Monday, January 31, 2005

What to make of the Iraqi elections. There's something immediately iconic and even inspiring about those women with the purple fingers (much cooler than those lame "I Voted" stickers they hand out here) who very much risked their lives yesterday. Still, democracy (if that's really what's happening) is not for one people to bestow upon another, is it? I suppose what we have here is a radically accelerated version of the ninteenth-century colonial situation, in which imperial powers forced their own institutions on subjugated peoples, only to be slowly and painfully forced out by those who took their masters' promises most seriously. But for every democratic India there are a dozen tinpot dictatorships in the postcolonial world, and the wounds of colonization have proven to be deep and lasting. I do not think the Iraqi people will forgive us very soon.

While reading Grood Poet No. 2 this morning, I realized that one quality I highly value in a given poet's work is cleverness or wit, which often though not always shades into self-consciousness about the rhetorical or cultural situation of the poem as a whole. This preference for wit may better explain why I am so easily bored by so-called mainstream poets like Sharon Olds, Philip Levine, or even Jorie Graham than the mainstream-post-avant axis we're all using as our most basic mode of orientation these days. Earnestness had better be backed up by visionary power, intellectual insight (Graham sometimes achieves the latter, more rarely the former), or compelling music (Levine's "They Feed They Lion" is one of my favorite poems). Mere wit isn't very satisfying either, but the attention it pays to scintillating surfaces may pay off in spite of the poet's seeming superficiality, because possibilities for meaning are always lurking beneath word combinations like the ice under an iceberg. Needless to say, wit is not identical with humor: I love a funny poet, but if the humor is merely anecdotal or arises from a "high concept" incongruity (as with the weaker poems of James Tate and his imitators), the poem is not likely to leave much of an imprint on my mental retina.

That said, today's grood poet, Kevin Davies, is a past master of that rare and remarkable combination, earnest wit. This is cleverness with something at stake, similar to the case of John Donne when the same quicksilver intelligence he applies to seduction and dalliance is turned onto the direst questions of salvation. Davies has a bold and socially acute imagination: a Marxist Ashbery. Some of his best work is available online: there's a PDF available of his book Pause Button over at UbuWeb and his magnificent longish poem Lateral Argument is available from The Alterran Poetry Assemblage. As Davies writes in the long poem "Apocryphon" in his great book Comp, "There's a hum coming from the metacorporate world-ruler-thing-dinger": he is a fierce critic of both the neoliberal capitalist "thing-dinger" and the superstructural cultural "hum" ("What's that humming sound?") it produces, a hum that includes and indicts both pop culture and the post-avant. "Apocryphon" ends with lines that show a sardonic awareness of the awkward class position Davies and his probably equally overeducated and underemployed reader occupies: "A flabbergasted A-student type. // You can more or less count on being part of the control group." A shorter piece in Comp, "Untitled Poem from the First Clinton Administration," skewers our neoliberal nineties complacency, with what passed for progressivism in those diminished years revelaing itself as "An unfunded social wish list." But what I'm quoting doesn't give you an idea of Davies' rangey (I almost typed ragey) wit. To wit:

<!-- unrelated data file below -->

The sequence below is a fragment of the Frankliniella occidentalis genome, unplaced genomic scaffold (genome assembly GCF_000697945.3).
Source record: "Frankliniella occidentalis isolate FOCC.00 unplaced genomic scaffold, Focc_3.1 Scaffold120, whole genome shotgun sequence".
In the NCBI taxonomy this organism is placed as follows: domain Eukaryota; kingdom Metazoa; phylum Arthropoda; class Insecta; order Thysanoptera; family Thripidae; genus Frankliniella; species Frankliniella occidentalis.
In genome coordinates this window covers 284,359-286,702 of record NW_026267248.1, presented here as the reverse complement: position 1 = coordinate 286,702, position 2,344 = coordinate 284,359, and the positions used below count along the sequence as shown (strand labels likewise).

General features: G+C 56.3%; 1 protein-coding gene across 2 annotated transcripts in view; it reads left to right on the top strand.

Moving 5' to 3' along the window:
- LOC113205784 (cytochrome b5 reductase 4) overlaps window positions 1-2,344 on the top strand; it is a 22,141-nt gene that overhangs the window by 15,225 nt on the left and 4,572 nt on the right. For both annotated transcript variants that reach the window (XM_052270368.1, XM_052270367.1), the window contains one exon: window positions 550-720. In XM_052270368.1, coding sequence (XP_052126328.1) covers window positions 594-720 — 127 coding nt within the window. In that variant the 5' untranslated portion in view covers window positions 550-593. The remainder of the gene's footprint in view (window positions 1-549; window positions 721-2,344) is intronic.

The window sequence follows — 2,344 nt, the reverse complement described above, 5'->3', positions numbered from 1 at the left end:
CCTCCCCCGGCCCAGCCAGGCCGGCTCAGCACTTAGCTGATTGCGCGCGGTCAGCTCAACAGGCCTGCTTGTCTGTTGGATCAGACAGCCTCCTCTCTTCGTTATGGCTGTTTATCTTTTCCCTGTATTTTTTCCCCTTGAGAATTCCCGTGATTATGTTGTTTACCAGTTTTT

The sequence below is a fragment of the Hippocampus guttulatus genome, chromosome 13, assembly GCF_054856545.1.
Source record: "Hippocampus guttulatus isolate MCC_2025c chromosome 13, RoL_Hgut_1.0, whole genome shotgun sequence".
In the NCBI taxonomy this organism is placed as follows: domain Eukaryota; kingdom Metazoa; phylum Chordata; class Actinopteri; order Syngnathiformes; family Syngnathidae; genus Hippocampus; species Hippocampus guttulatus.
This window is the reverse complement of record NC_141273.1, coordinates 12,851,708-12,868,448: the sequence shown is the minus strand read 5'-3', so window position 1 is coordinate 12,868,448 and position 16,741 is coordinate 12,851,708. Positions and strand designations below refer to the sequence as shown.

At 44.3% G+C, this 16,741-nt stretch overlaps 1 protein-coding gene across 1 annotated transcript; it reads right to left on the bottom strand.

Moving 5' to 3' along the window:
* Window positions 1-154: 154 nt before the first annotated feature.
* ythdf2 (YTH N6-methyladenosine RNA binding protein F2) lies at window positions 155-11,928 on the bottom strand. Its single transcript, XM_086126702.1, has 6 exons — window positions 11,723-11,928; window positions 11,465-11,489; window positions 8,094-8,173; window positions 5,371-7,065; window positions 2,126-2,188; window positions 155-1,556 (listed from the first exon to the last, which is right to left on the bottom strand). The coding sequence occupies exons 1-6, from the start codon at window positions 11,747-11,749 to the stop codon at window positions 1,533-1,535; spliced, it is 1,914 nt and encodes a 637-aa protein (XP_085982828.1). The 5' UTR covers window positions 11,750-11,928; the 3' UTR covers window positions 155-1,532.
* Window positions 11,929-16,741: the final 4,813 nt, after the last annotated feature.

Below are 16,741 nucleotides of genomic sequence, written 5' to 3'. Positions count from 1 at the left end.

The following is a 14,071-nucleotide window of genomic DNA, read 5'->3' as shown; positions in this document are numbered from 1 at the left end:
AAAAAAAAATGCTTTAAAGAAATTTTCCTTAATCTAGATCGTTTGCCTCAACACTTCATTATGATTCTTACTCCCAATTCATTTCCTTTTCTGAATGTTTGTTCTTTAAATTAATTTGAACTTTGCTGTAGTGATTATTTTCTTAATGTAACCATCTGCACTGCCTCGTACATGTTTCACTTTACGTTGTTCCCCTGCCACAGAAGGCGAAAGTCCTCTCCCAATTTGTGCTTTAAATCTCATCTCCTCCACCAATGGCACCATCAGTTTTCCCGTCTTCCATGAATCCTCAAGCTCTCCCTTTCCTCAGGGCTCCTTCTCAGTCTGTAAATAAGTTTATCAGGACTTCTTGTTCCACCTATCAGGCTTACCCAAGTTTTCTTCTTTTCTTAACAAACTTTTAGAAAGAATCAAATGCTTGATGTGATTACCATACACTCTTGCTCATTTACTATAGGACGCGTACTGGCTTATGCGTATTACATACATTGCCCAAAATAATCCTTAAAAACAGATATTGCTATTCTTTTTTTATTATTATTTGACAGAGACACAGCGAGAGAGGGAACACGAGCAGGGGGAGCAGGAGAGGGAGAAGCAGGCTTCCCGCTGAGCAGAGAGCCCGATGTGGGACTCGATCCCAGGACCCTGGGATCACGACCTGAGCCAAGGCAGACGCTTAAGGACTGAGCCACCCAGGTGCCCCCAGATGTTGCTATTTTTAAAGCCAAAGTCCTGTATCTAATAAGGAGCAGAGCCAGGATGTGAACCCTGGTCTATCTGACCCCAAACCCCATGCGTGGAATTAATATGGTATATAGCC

A crony comes over and says the following
Stop being so obvious
When a new word enters the language
No, wait, I can't think, you're pressuring me
I know you are but what am I
Truncated gerund
But that doesn't count for shit
The fuck needs to have his head shoved in a trunk and thrown off a ship
I'd break your leg but I like your hair
Poxy stock jock
Yeah like entering a new century is about to change us into Yellow Book elves
Space-age chipmunks
Running for office
I don't even play tennis
Shoot me if
OK but
Serb artillery
I'm Andy Benes in Sarajevo
France bombs atoll
Dad always said it was a skank notion
Cal Ripkin shot dead one game short of record
Happy birthday John Cage
Speed plus savagery: poetry as barbaric as it ought to be after Auschwitz/Rwanda/Srebenica. But Davies also manages to come across as someone I'd like to hang out with: funny, self-deprecating, filled with a yearning for justice and comradeship: "And abandoned amidst the happy clog dancing our presences aspire to." A stand-up engagé tragicomic. I heard the news today, oh boy.

Two things occur to me. One is that the younger poets who I'm nominating for majorhood are of my generation—"Generation X"—but perhaps four or five years older. The other is that it might be possible, or at least amusing, to apply Stevens' conditions for supreme fiction to each poet as a kind of measuring rod. That is, if the three primary values are Abstraction, Change, and Pleasure, then I would assign those values in that order to Jennifer Moxley's work. Kevin Davies, on the other hand, I receive as a Change-Pleasure-Abstraction poet, or CPA if you like. This is merely a question of perceived emphasis on my part and can in no way be quantified into a coherent system. But I'm a sucker for rapid graphemes (what maps call the "Legend") as a provisional means of putting the poetry universe in order.